Not to be outdone by husband Bill, who has teamed up with James Patterson twice, Hillary Clinton has collaborated with Canadian crime author Louise Penny for a blockbuster political thriller. State of Terror is a zeitgeisty tale immersed in realpolitik with an all-too-plausible nightmare scenario that could happen tomorrow. The authors have created a decent cast of players who battle the odds admirably. This includes two truly memorable female protagonists – Ellen Adams, Secretary of State for Foreign Policy, and her best friend Betsy.
Ellen was appointed by President Douglas Williams who believes that his focus will be on home affairs addressing the damage done by the previous administration. The trouble is that now America faces an apocalyptic threat and Williams has to rely on her. Naturally, Ellen Adams has to navigate the every-day machismo and misogyny of the male-dominated political arena just to do her job.
Who knows exactly how a writing partnership of this kind works but it does feels like Clinton had tonnes of input across both the plot and the minutiae of the story. State of Terror is set in her world and is loaded with the kind of insider knowledge that gives the story an authentic feel. Some of us will enjoy the intimate insight, but it’s occasionally a problem here because that detail can weigh on the narrative. Research, or for that matter lived experience, should always be worn lightly in a thriller.
On the other hand, Hillary Clinton’s knowledge of geopolitics and how the world really works is astute, intriguing and feels right. There are truths here a politician in the job wouldn’t admit to. The stakes couldn’t be higher, chaos reigns across Europe and America is threatened, but the real source of the danger is unclear. The scenario is not entirely original but that matters little as the way the plot develops is. This feels like the way things might unfold in a real crisis.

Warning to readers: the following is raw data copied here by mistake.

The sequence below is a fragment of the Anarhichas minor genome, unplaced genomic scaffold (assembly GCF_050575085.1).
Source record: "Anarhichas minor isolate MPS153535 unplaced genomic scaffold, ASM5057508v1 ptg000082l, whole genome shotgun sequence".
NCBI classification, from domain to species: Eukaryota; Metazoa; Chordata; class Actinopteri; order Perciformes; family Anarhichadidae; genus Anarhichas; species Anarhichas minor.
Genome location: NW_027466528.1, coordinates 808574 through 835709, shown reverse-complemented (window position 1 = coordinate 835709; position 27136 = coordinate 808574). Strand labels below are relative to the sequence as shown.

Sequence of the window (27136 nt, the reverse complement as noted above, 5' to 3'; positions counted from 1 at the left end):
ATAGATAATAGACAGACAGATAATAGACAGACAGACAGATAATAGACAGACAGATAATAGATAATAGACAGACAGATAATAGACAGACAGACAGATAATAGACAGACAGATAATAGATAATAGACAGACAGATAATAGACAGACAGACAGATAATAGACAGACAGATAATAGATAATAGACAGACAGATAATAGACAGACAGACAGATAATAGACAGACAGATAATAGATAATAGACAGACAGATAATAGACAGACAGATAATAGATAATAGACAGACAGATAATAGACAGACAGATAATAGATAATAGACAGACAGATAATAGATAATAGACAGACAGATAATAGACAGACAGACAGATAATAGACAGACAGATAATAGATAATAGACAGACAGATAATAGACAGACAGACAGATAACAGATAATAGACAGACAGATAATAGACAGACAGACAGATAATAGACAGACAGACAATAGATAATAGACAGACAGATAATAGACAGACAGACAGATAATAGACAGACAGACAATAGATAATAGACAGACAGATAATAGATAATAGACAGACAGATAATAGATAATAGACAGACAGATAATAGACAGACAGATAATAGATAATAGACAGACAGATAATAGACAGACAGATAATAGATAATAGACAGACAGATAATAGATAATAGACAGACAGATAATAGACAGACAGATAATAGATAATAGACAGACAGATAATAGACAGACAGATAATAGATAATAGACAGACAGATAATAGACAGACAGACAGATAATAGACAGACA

State of Terror opens with Ellen beleaguered returning from a failed mission to South Korea. The Washington arena is already out for her blood and like any self-respecting president with an eye to his popularity, Williams is thinking of exercising his prerogative to throw Ellen under the bus. The buck always stops somewhere else. Then events change things.
Cut to Pakistan. Amir Bukhari loves his wife but this will be the last time they will ever see each other. The soldiers are at the door and they’ve come for her. There is one chance to escape before the place is surrounded and Amir tries to stall them. He pushes Nasrin out into the lane – it’s important that she survives. Dr Nasrin Bakhari runs for her life.
Back in the US, Anahita ‘Ana’ Dahir works for the State Department on the South and Central Asian Affairs desk. The workload is oppressive. As she reads through the emails she sees one that appears to be a collection of random numbers. Assuming it’s spam, as per protocol, she deletes it.
In London a bus explodes, it’s clearly a terrorist bomb, hundreds are slaughtered, but no one claims responsibility. Prime minster Bellington has no intelligence to go on.
Ellen begins working on theories and thinks that perhaps the carnage was to disguise a targeted operation, aimed at one person. With everyone reeling from what’s happened, another bomb goes off in Paris. The situation is rapidly escalating. That’s when Ana remembers the deleted message – the numbers aren’t random, they state the time and identify the bus routes for the bombs, and it appears one more explosion is about to happen. Ana has to get in to see Ellen Adams but no one is taking her concerns as a junior officer seriously. What nobody realises is that this is just the beginning and a far more sinister plot is afoot. Ellen, Ana and Dr Bukhari are thrown into a maelstrom.
The story is a cracker and avoids the obvious two-dimensional representations of global issues. The plotting is well crafted and a second novel has been set up if the authors choose to go that route. There are longueurs, though, and State of Terror is overlong and could have been sharper without damaging character or action. This is a change of pace for Penny as well as Clinton and there’s still room to grow as their collaboration develops. There are some well-timed allusions to the state of the nation under Trump’s regime and the current global picture.
Not a wholly successfully thriller but nonetheless very enjoyable.
CFL Rating: 3 Stars